American oil drillers, battered and bruised by the steep drop in crude prices, are descending on Houston this week to plan their survival.
Thousands of industry executives gather in Texas every year for IHS CERAWeek, but this spring’s confab has a decidedly different tone. The frenzied rush of the oil boom has given way to pensive ruminations about U.S. energy companies being victims of their own success.
First, American wildcatters fracked their way to massive profits; then they got so good at squeezing oil from the ground they created a glut of crude that sent oil prices tumbling. While consumers enjoy lower fuel prices, energy companies around the world are wondering what U.S. oil producers’ next move will be.
“All eyes are on North America,” said Daniel Yergin, vice chairman of energy research at IHS, who will moderate five days of sessions on oil, gas, power and politics.
It isn’t just languishing energy prices that weigh heavily on the sector.
The entire energy picture is changing, as China’s economic growth engine sputters and Saudi Arabia abandons its traditional role as the world’s swing producer of oil.
Too much supply and not enough demand has unbalanced the market, sending crude prices plunging from more than $100 a barrel last summer to around $55 a barrel today. It’s a sharp reversal of fortune that Mr. Yergin said begs for some industrywide recalibration.
“This is a turning point for markets and for strategies,” he said.
In a dramatic shift from prior years’ conferences, which mostly featured international oil company CEOs and foreign energy ministers, this year’s line-up is loaded with Americans. Executives from the biggest shale oil producers, including Continental Resources Inc., Pioneer Natural Resources Co. and ConocoPhillips, are scheduled to speak. These companies, which spent the last five years drilling as fast as they could, are now slashing budgets, laying off workers and downsizing their drilling plans.
ConocoPhillips will spend 33% less this year on its capital budget than it did last year, but the company is still doubling down on drilling new shale wells between now and 2017. Chief Executive Ryan Lance, who will help kick off the conference Monday, has said that fracking in the U.S. remains the most profitable investment his company can make.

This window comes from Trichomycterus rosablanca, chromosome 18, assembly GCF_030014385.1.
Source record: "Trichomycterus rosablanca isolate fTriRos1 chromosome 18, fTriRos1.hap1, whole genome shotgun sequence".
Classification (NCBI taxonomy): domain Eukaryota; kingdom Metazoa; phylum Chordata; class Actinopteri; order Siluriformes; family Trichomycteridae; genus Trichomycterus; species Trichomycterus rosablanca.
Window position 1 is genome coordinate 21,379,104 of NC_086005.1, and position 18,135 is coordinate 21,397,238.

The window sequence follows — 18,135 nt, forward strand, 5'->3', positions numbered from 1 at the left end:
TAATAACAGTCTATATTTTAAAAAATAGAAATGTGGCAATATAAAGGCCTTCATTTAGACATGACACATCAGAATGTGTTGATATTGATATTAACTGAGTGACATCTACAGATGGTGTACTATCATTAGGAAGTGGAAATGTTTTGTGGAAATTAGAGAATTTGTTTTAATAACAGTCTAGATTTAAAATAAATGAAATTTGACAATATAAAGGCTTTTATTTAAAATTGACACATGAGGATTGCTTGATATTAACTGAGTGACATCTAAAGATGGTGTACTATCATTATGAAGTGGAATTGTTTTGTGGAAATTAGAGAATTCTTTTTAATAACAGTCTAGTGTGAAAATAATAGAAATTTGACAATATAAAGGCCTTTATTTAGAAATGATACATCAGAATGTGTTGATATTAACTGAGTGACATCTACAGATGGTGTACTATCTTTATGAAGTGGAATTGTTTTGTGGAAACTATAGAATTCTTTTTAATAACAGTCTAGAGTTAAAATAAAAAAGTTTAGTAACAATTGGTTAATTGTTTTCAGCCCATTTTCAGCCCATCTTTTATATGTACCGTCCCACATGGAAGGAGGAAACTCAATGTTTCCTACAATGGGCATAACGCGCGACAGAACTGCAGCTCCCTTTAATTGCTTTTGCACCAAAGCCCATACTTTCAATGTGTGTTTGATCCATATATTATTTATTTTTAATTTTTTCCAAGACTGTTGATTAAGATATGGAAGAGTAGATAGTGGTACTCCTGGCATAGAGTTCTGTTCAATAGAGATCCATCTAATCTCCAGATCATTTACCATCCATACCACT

Conoco is trying to sell off many of its older, conventional oil and gas wells around the country so it can focus more exclusively on new shale drilling. During a recent presentation to investors, an analyst asked Mr. Lance whether he’s considered selling the entire company. Mr. Lance’s reaction: “No, not even no, but hell no.”
A better way for American energy producers to weather the downturn would be selling their crude to foreign buyers, he said. But since the 1970s the U.S. has limited access to overseas markets, banning the sale of oil pumped in the U.S. except for a few limited circumstances.
Mr. Lance, who will speak on a panel about the future of U.S. energy policy, has been making the rounds in Washington, D.C. He has asked Congress to lift the oil export ban so U.S. energy companies can keep pumping.
It’s a sentiment echoed by Harold Hamm, who runs Continental Resources, one of the biggest drillers in North Dakota’s Bakken shale.
The piecemeal approach the U.S. government has taken—approving some oil sales to Canada and rolling back export restrictions on a certain type of ultralight oil—doesn’t go far enough, Mr. Hamm told the Wall Street Journal in an interview earlier this month.
Because American crude can’t be exported, oil pumped in the U.S. often sells for much cheaper than crude pumped in other parts of the world such as the North Sea and Saudi Arabia. U.S. oil prices have ranged from $5 a barrel to $15 a barrel less than foreign crude prices in the last two years. That discount on U.S. crude oil could be the factor that makes or breaks some American oil companies during this downturn, Mr. Hamm said.
“That last $10 a barrel that we are giving up in discount probably means the difference of making it or not for a lot of smaller players,” he said.
Source: The Wall Street Journal